Public image

Stone at the 2011 San Diego Comic-Con. Her hair, eyes, and husky voice have been described by the media as her trademarks.[135][136]
Stone at the 2011 San Diego Comic-Con. Her hair, eyes, and husky voice have been described by the media as her trademarks.[135][136]

Commenting on her performance in The Help, Kirk Honeycutt of The Hollywood Reporter called her "one of our very best young actresses".[137] She is known for starring both in high-profile, mainstream productions and in low-budget independent films. Time's Daniel D'Addario describes the latter as "substantive risk" and adds that taking on a role in them provides her an opportunity to "try something new and to get credibility".[138] Analyzing her on-screen persona, Jessica Kiang of IndieWire noted that Stone "usually [plays] the approachable, down-to-earth, girl-next-door type, [and] in person she demonstrates many of those qualities too, along with an absolute refusal to take herself too seriously."[139]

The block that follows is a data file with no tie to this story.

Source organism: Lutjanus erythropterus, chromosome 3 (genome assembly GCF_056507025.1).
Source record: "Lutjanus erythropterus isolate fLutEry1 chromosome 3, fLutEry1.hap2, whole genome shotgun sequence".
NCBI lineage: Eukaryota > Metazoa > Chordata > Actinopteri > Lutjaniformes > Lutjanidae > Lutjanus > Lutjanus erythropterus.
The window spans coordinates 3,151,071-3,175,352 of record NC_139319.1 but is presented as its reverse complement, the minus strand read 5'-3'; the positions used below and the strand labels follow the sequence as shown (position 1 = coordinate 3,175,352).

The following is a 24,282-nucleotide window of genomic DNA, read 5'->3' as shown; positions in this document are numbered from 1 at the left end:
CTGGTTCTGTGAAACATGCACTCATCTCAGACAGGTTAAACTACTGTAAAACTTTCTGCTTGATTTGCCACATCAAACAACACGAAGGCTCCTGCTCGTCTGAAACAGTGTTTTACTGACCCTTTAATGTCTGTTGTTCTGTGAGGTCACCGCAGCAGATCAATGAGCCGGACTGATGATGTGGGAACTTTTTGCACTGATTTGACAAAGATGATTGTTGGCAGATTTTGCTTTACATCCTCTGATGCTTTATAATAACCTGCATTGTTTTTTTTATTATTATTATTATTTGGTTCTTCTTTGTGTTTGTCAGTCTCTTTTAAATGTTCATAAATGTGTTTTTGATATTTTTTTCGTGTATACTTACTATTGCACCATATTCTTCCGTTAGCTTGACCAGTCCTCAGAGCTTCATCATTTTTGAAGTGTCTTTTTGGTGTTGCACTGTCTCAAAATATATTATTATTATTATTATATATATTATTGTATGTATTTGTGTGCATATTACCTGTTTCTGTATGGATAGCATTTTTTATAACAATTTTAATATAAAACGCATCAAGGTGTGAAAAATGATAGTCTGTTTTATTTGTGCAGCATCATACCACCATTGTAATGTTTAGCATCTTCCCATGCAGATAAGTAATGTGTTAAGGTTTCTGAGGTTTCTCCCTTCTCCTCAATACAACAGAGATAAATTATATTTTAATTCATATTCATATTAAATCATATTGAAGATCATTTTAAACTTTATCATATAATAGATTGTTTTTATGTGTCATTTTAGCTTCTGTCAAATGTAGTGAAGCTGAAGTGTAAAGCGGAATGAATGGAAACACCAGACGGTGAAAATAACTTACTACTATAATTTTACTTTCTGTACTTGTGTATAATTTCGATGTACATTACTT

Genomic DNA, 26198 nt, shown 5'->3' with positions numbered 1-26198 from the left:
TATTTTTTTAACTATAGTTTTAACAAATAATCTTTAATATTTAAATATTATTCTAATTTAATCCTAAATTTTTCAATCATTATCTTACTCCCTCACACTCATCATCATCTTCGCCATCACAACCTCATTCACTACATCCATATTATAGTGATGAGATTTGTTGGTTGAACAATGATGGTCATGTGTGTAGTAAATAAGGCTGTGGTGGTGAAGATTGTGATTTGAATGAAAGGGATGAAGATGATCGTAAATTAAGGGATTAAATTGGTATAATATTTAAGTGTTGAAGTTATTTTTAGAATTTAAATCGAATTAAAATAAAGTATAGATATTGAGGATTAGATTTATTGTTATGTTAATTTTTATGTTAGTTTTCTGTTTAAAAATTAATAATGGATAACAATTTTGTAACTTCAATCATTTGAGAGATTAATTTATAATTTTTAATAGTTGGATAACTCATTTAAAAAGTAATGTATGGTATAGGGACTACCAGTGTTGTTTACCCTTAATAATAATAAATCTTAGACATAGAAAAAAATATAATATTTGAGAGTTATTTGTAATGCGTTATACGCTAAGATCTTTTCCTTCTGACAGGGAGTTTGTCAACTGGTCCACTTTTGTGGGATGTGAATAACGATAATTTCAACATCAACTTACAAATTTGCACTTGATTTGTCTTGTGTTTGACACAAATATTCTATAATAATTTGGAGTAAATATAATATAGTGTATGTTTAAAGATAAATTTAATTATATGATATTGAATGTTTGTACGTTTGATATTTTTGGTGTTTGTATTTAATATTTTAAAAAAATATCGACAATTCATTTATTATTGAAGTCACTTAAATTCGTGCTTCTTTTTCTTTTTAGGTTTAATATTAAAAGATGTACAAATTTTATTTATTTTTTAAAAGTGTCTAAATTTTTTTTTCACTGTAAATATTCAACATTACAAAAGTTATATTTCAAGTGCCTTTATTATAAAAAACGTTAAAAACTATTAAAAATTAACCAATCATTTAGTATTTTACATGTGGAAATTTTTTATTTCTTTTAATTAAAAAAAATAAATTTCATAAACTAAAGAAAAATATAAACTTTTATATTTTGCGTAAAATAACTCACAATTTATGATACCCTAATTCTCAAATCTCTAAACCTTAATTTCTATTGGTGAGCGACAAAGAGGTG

In 2008, she topped Saturday Night Magazine's Top 20 Rising Stars Under 30 and was included in a similar list compiled by Moviefone.[140][141] LoveFilm placed her on their list of 2010 Top 20 Actresses Under 30, and her performance in Easy A was included in Time's Top 10 Everything of 2010.[142][143] She appeared in the 2013 Celebrity 100 list, a compilation of the 100 most powerful people in the world, as selected annually by Forbes. The magazine reported that she had earned $16 million from June 2012 to June 2013.[144] That same year, she was ranked first in the magazine's Top 10 Best Value Stars.[145] In 2015, Forbes published that she had become one of the world's highest-paid actresses with earnings of $6.5 million.[146] The magazine would rank her as the world's highest-paid actress two years later with annual earnings of $26 million.[147] In 2017, she was included on Time's annual list of the 100 most influential people in the world.[148]